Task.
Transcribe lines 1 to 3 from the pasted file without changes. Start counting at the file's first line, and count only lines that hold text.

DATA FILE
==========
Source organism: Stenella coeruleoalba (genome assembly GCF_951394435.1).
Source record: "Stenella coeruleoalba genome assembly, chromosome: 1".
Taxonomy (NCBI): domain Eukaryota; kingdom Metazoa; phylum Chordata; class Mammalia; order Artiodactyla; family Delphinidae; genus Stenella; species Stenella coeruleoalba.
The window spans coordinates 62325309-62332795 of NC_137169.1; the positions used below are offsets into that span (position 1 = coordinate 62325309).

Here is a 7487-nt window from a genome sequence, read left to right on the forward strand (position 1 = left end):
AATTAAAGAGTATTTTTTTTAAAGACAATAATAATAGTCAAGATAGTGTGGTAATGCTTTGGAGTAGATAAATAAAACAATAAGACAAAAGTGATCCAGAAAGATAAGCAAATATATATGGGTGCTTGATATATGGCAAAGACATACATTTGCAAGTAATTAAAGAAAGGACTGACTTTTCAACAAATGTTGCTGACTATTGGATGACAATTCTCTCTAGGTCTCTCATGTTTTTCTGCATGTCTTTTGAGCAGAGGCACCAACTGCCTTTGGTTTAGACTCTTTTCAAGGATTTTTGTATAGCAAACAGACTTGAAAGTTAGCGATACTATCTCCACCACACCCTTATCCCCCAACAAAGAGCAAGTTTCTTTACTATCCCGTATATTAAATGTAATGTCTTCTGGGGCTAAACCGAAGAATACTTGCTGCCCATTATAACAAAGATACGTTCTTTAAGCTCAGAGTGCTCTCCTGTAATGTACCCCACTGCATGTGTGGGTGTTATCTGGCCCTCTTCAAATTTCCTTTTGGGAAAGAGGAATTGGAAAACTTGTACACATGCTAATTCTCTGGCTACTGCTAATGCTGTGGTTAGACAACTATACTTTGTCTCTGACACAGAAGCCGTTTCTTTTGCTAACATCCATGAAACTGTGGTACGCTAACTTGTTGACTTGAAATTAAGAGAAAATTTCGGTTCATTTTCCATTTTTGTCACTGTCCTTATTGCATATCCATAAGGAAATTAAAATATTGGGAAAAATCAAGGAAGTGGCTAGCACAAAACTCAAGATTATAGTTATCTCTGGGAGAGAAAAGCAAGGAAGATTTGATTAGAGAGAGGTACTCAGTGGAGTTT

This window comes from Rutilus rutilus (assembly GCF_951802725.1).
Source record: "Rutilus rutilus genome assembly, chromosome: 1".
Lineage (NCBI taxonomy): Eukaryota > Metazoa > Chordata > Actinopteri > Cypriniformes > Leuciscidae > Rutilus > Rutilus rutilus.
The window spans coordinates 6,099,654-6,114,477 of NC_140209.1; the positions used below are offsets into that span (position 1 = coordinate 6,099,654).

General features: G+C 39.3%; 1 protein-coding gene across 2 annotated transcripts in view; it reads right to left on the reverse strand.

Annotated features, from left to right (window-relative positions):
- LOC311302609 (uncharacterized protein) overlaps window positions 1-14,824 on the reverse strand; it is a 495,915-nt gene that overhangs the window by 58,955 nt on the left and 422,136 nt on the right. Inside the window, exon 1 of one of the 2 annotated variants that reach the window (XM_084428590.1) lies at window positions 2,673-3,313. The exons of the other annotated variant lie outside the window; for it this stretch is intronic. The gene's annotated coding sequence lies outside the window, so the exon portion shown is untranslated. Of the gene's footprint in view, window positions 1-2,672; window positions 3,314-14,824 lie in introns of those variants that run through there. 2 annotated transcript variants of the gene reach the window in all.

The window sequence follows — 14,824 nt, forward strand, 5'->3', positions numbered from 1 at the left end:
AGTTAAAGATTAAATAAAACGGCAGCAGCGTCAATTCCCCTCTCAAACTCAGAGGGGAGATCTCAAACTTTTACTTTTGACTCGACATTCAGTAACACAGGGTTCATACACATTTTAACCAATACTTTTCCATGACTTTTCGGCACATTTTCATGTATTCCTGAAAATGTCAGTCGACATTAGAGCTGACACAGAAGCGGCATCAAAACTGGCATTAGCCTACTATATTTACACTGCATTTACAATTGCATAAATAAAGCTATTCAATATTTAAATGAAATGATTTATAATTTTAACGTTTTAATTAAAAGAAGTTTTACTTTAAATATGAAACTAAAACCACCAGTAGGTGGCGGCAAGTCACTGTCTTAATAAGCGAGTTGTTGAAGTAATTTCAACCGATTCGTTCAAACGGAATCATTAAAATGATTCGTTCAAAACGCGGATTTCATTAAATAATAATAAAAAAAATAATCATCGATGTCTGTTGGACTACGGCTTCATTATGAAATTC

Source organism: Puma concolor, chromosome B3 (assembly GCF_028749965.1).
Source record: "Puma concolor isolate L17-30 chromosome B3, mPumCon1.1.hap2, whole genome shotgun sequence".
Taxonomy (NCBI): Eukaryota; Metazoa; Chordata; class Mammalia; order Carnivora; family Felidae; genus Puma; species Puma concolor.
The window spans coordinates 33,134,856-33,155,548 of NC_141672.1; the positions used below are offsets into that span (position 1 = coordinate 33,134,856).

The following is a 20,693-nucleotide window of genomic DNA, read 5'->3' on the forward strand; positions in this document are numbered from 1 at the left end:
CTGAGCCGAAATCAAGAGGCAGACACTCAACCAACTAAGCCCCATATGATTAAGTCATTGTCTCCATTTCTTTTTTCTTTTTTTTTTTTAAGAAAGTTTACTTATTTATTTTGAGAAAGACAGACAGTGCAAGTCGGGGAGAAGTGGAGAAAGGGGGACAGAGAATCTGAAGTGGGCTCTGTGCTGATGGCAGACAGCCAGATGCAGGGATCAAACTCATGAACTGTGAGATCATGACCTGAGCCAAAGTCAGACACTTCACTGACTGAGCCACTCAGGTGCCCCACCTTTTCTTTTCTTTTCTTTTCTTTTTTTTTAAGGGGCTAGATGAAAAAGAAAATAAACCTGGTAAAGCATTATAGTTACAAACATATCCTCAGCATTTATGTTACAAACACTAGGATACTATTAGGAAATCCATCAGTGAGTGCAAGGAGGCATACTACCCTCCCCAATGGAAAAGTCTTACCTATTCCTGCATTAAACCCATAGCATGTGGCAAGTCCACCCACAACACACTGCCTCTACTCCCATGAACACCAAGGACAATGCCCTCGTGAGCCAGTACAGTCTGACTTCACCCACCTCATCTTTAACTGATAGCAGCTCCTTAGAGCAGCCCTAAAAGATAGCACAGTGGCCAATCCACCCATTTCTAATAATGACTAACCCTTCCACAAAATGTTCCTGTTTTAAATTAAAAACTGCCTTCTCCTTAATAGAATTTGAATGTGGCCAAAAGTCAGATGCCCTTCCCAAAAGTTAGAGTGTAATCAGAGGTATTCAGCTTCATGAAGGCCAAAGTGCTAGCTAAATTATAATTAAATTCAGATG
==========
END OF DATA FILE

Source organism: Stenella coeruleoalba (genome assembly GCF_951394435.1).
Source record: "Stenella coeruleoalba genome assembly, chromosome: 1".
Taxonomy (NCBI): domain Eukaryota; kingdom Metazoa; phylum Chordata; class Mammalia; order Artiodactyla; family Delphinidae; genus Stenella; species Stenella coeruleoalba.